A little more than four years ago, the J.J. Abrams–directed, franchise-rebooting Star Trek arrived in theaters to the breathless anticipation of a millions-strong fan community simultaneously filled with the hope they'd found themselves an energized, engaged custodian willing to respect Gene Roddenberry's sacrosanct vision, and the palpable fear that a big-timing Hollywood interloper was about to ruin everything they'd ever cared about, then escape through a wormhole made of money before they could exact their revenge for the appalling desecration. But Abrams said all the right things (except, you know, for letting it slip that he was always a Star Wars guy) and delivered blockbuster entertainment enjoyable by both the hard-core Trekker and the casual summer blow-’em-up-real-good moviegoer. The new, revitalized Star Trek opened to $75 million at the American box office and eventually finished its domestic run with a phaser-engorging $257 million. A franchise was reborn.
And so we fast-forward to stardate 05.16.2013 (note: not a valid stardate), four summers hence, and Abrams has returned to deliver the inevitable sequel, in fulfillment of the contractual prophecy etched into the wall of a Spock-sheltering ice cave by an advanced race of business-affairs aliens. Can Abrams once again pull off the massively profitable trick of satisfying both the core and summer audiences before tearing off his loosely affixed latex Vulcan ears, slipping into a Jedi robe, and taking stewardship of his childhood obsession? And, most important of all, should you support this latest Trek adventure with your ticket purchase? We're here to answer some questions and help you make the best-informed decision possible.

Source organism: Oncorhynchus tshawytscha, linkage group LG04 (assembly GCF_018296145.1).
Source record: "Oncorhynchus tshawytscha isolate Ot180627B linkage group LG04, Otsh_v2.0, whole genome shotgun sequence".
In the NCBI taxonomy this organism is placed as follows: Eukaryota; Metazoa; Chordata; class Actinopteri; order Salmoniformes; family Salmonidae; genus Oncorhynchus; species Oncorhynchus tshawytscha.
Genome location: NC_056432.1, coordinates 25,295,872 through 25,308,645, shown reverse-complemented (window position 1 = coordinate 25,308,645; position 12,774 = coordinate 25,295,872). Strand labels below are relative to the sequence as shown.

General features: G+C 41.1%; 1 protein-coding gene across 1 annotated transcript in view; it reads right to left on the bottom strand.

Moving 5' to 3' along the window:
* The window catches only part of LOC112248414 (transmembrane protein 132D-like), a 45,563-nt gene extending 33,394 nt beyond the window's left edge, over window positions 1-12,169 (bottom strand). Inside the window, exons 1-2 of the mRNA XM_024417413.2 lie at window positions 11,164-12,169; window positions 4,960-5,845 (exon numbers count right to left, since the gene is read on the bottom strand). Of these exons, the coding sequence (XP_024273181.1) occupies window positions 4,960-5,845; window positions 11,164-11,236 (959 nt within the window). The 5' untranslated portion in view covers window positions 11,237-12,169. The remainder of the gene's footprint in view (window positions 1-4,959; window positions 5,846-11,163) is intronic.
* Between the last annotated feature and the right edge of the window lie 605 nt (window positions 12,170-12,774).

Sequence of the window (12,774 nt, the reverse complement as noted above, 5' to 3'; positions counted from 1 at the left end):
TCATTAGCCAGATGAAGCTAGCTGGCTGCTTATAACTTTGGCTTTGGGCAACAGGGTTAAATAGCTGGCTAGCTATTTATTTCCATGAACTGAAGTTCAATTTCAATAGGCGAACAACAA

Dina & Lindsay Lohan: Dina's weird Dr. Phil segment continues to ripple dark energy throughout the Lohaniverse. "Dina was obviously high on something. It's hard to tell whether it was drugs or alcohol. It's very inappropriate to go on a TV show in that state. She must have done it because she knew Dr. Phil was going to ask hard questions about her parenting." Or because she's just permanently slizzered. The episode, in which Dina "seemed intoxicated as she flailed her way through the interview" with Dr. Phil, "makes it clear that the apple hasn't fallen far from the tree." This is all just sad, and has been for a long time.
Alex Kurtzman and Bob Orci share an office — and a spacious desk — in a largish bungalow on the Universal Studios lot. The ceilings are high, the décor is film-geek-made-good — vintage posters for Michael Powell's Peeping Tom and General Dynamics, a giant Iron Man head, a circa-1983 stand-up Star Wars arcade game, couches you could hibernate on.
This is what a comfort zone looks like: Kurtzman and Orci, who met nearly 20 years ago in a film class at the Crossroads School in Santa Monica, got here by writing blockbuster entertainments both large (J.J. Abrams's Mission: Impossible III and Star Trek) and gargantuanly large (the first and third Transformers films). Together, they're responsible for something like $3 billion in box office revenue. Even their last bomb, 2011's Cowboys & Aliens, grossed $174 million worldwide. There's a black Porsche sitting sleek and Decepticon-like in Kurtzman's parking space out front.
Tracy Flick, Captain Kirk, and Bane make up the points of a love triangle in this broad action-comedy from director McG. Fill up on heavy artillery, CGI schlock, and neck-swiveling double takes while Chelsea Handler salts the rim with her patented zingers about being slutty and drunk. I'll probably watch this eventually, but it should be said that I would watch a movie of Tom Hardy's beard growing for two hours (This Means Fur).